Nov 23: Esther Webman
Arab Antisemitic Discourse – Importation, Internalization and Recycling
Anti-Semitism is not the root cause of the Arab Israeli conflict, but it exacerbated it, and poses a major obstacle to genuine reconciliation and mutual recognition between Arabs and Israelis. While borrowing themes from Western antisemitism, the sources and motivation of Arab-Islamic antisemitism were indigenous, stemming from religious and nationalist sentiments, thereby producing a unique symbiosis of Christian and Islamic as well as of motifs from the repository of racist and political anti-Semitism. Although the waves of antisemitism escalate and recede in relations to political events and developments, antisemitism in the Arab world is increasingly becoming a constant in Arab thought and it is linked, as in other places in the world, to broader processes, which affect Arab societies.
This lecture will analyze the major contours of Arab antisemitism particularly in recent years, and in view of the recent developments in the Middle East. A special emphasis will be given to the ideologies and activities of Islamic movements.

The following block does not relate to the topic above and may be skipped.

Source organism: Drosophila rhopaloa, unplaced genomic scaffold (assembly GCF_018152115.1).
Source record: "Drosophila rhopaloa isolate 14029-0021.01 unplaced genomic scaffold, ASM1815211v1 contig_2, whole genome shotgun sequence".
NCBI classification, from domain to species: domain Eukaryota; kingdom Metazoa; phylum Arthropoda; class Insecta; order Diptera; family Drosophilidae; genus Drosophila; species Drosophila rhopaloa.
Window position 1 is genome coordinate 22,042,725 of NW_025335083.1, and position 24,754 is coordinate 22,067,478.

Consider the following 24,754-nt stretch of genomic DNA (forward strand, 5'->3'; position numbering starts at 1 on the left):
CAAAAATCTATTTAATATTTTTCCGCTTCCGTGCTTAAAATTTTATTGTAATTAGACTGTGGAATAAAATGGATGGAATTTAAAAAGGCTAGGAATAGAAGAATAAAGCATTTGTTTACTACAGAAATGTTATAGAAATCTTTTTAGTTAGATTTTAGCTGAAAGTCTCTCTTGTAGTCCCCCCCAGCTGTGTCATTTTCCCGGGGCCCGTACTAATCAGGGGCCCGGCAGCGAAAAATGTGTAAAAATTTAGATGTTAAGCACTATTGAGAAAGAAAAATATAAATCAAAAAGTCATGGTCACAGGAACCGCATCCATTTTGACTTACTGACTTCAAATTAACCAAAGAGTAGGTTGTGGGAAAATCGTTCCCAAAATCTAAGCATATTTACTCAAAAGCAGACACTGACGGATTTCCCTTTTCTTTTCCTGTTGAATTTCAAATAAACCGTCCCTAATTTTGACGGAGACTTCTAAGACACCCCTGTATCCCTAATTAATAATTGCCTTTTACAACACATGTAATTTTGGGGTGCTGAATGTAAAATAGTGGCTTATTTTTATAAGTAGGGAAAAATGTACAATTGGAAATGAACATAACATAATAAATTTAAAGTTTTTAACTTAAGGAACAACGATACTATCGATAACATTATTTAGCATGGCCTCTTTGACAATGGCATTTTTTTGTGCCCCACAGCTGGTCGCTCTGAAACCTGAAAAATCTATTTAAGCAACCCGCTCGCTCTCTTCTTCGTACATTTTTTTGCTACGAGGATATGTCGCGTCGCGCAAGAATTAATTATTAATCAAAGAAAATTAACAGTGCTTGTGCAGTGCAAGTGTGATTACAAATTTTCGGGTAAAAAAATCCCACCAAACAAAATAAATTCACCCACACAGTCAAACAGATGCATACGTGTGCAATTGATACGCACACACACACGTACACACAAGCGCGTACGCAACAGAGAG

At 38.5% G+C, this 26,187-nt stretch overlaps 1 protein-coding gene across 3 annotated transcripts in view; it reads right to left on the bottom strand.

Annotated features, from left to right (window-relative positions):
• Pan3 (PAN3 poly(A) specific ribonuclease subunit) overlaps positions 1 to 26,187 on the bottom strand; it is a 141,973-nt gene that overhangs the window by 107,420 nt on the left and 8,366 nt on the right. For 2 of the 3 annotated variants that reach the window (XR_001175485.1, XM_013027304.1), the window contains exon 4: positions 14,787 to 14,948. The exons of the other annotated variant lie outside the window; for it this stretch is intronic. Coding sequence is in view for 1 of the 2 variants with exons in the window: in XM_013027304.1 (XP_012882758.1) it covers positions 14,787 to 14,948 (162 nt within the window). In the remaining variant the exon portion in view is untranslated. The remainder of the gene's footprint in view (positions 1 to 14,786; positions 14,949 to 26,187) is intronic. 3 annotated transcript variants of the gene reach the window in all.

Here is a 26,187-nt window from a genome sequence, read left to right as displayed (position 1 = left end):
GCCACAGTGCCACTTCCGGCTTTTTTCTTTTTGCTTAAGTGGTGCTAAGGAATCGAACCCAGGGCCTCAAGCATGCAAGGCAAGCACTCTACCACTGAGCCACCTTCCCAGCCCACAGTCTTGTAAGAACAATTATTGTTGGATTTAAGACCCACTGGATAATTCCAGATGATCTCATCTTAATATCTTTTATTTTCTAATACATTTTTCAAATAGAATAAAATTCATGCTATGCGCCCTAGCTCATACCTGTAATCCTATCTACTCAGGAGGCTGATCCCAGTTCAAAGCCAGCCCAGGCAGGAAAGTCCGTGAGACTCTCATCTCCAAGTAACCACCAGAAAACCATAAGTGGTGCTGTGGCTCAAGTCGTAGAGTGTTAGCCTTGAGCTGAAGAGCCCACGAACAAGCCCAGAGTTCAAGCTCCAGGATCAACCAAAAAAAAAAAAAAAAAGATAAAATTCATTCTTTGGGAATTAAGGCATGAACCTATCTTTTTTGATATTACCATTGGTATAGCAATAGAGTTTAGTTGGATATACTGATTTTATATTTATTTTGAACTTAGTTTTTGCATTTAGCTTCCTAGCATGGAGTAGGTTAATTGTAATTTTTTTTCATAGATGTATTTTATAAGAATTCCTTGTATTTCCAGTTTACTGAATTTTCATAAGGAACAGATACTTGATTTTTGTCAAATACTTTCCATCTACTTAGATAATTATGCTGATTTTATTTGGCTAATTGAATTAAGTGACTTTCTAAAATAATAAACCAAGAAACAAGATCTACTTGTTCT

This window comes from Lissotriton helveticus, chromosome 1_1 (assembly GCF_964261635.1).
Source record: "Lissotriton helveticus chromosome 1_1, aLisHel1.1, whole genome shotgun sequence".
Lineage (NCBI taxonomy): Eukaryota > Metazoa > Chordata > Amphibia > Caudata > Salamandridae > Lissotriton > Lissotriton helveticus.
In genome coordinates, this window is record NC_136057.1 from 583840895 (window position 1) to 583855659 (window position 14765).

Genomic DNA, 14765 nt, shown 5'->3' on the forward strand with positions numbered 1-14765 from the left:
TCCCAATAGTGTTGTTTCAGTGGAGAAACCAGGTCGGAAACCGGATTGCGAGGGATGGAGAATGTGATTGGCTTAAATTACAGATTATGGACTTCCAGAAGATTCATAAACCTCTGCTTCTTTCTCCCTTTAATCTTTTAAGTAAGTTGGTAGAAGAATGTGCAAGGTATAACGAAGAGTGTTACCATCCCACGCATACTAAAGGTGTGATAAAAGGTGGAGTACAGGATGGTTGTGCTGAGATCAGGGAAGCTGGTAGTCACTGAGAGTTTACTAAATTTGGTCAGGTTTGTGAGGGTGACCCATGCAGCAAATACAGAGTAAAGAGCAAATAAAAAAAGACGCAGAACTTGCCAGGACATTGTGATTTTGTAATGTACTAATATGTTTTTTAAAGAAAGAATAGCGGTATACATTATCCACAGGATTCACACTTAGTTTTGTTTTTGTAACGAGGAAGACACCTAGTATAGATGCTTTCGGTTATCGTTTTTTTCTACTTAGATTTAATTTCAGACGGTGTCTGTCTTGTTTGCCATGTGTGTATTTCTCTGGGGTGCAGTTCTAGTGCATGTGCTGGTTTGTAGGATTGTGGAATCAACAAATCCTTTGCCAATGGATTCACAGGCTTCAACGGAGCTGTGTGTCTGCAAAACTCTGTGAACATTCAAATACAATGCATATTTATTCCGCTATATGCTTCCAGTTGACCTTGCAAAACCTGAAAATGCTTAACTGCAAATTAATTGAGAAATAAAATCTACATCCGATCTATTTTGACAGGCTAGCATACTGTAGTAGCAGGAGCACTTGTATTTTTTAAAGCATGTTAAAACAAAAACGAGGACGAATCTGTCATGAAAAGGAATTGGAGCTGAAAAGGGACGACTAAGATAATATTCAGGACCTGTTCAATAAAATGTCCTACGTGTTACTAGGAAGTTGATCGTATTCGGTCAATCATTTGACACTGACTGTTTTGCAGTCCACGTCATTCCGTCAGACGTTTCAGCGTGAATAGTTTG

Dr. Esther Webman is senior research fellow at The Stephen Roth Institute for the Study of Contemporary Antisemitism and Racism and at The Moshe Dayan Center for Middle Eastern and African Studies at Tel Aviv University. She has published the study From Empathy to Denial: Arab Responses to the Holocaust (with Meir Litvak) and recently edited the reader The Global Impact of the Protocols of the Elders of Zion: a Century-Old Myth.
Nov 30: Kenan Malik
Left, right and Islamism
Since 9/11 there have been two main responses to the threat of Islamism. For some, mainly on the right, the problem lies in Islam itself and in a
clash of civilizations. There have been strident calls for an end to Muslim immigration, further erosion of civil liberties and more unfettered wars abroad. For others, mostly on the left, Islamism is an expression of genuine anger, both at Western attacks on Muslim countries and discrimination against Muslims at home. Viewing the world through the lens not of the clash of civilizations but of multiculturalism, such critics seek to accommodate to religious and cultural differences and to appease Islamist fears. Kenan Malik looks at the failures of both approaches and at their dangerous consequences. He also looks at how best to tackle the problem of Islamism.
Kenan Malik is Senior Visiting Fellow at the University of Surrey and author of numerous books, essays an TV features. His most recent publication, From Fatwa to Jihad: the Rushdie Affair and its Legacy (London 2009) deals with the failure of Western Liberals in the struggle against Islamism.